STUDENT AND TEACHER VERSIONS INCLUDED. This is an 8-page document that includes an annotation friendly version of Edgar Allan Poe's poem. Free versions of this public domain text are readily available in many locations, but this particular document gives students space to annotate along the margins. The first 4 pages are the student no-prep printable version. The last 4 pages are the TEACHER COPY and key (all highlighting and annotations are DONE.)
If you would like The Raven vocabulary quiz that corresponds with the bolded words in the document, you can locate that item HERE
In order to enact this lesson, you will need your students to have at least 3 (preferably 4) different color highlighters.
I am a huge proponent of highlighting and annotating, and I try to have students interacting with the text as much as possible. Instead of answering a bunch of questions after they finish reading the poem, I prefer to have students work through the poem in a hands-on, interactive way. Just answering questions is boring. You'll be surprised how much more time annotating the poem takes, but in the end, the students will have a deeper understanding, will have done more work, and they won't even have realized it! It's amazing how adding highlighters is such a game changer.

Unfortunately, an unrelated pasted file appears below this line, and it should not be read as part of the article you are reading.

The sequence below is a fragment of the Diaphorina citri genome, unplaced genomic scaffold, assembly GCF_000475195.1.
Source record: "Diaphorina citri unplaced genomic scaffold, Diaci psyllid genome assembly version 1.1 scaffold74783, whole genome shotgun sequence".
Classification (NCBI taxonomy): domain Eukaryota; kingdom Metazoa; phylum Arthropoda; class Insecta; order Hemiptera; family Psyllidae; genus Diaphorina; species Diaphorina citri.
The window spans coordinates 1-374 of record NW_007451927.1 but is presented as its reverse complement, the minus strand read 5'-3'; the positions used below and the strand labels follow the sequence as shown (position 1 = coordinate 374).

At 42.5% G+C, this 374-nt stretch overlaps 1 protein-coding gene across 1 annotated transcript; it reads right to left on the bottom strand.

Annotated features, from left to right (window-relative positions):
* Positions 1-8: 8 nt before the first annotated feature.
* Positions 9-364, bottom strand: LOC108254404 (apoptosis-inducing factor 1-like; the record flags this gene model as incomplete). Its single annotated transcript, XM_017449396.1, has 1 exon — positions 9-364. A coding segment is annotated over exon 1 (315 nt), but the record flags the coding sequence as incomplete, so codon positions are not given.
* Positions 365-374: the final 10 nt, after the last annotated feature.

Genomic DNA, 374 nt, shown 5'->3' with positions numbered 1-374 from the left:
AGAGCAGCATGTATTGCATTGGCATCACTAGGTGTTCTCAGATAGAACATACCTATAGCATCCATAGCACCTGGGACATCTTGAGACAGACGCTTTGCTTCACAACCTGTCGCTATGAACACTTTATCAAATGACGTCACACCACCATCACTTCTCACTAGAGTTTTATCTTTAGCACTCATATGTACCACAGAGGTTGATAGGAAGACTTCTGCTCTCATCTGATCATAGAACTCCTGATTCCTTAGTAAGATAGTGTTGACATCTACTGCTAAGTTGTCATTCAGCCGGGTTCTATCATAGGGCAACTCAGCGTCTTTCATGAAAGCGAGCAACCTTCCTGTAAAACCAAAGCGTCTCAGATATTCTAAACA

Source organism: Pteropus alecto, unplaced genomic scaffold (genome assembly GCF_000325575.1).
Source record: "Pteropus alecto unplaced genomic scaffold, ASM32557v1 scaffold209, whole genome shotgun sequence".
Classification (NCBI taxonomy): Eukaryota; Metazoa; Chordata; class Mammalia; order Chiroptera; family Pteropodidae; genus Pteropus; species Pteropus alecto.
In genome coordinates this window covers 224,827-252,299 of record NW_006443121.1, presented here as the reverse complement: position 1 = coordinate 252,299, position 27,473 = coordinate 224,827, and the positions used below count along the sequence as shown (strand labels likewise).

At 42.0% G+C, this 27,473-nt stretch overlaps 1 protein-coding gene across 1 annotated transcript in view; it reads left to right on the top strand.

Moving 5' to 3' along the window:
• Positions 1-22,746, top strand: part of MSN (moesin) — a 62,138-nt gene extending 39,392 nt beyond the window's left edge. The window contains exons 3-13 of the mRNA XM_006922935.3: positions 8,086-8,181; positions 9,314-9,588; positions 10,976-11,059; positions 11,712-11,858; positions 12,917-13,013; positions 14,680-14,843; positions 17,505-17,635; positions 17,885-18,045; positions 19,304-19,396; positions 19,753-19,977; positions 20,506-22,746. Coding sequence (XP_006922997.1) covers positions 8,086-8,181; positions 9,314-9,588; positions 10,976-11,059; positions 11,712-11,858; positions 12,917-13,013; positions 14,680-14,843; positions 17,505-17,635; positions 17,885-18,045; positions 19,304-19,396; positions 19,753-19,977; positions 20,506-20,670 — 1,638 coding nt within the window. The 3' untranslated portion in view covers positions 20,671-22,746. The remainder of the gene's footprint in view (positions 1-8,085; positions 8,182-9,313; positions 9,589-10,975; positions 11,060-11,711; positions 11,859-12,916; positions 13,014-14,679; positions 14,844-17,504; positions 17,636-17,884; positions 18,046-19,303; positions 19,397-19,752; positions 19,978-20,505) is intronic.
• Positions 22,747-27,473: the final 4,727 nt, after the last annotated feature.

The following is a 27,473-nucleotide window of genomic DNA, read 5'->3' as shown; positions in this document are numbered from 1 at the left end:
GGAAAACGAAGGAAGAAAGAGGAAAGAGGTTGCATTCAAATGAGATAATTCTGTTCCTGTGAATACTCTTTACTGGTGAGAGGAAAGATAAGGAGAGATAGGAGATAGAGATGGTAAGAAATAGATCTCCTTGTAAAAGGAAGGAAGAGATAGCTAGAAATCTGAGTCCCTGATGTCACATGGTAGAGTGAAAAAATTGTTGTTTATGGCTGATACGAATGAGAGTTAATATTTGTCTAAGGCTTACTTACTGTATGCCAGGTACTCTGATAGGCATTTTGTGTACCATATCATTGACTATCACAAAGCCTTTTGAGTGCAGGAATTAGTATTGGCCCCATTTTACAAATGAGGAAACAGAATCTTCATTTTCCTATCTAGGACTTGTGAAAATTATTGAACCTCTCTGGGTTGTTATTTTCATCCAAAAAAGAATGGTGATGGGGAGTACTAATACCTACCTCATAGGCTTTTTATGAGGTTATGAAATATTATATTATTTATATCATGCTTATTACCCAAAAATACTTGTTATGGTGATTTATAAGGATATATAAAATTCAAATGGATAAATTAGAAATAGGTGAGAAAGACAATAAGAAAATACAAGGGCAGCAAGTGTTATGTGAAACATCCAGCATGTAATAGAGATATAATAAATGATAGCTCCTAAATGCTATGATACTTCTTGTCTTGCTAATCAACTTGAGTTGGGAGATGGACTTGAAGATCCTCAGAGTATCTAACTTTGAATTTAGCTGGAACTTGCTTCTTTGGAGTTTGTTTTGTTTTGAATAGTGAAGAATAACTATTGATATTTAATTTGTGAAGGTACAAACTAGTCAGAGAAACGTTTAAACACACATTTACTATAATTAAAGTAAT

Reading "The Raven" once or twice rarely gives students a true understanding of the story within this narrative poem and how the speaker's interaction with the raven changes drastically from beginning to end.
I generally begin this poem study by first, reading the poem, second, showing students The Simpson's Treehouse of Horror visual version of the poem, and last, having students read through the poem to highlight/annotate: (1) the plot of the narrative poem, (2) rhyme scheme, (3) internal rhyme, (4) alliteration, (5) onomatopoeia, and (6) allusions.
Generally, I model the first 4 stanzas with the students and allow them to annotate the remainder of the poem alone or with a partner.
The goal shouldn't necessarily be for students to identify every single instance of alliteration (if they miss one example, who cares?!). Rather, this exercise should train them to be more cognizant of the use of these poetic devices, so in the future, they can analyze poetry more deeply on their own.
Once you feel students are comfortable analyzing a poem like The Raven as practice, I would use one or both of the following poetry assessments to see how well students can analyze poetry independently:
The Tide Rises, The Tide Falls Poetry Analysis Assessment
Paul Revere's Ride Poetry Analysis Assessment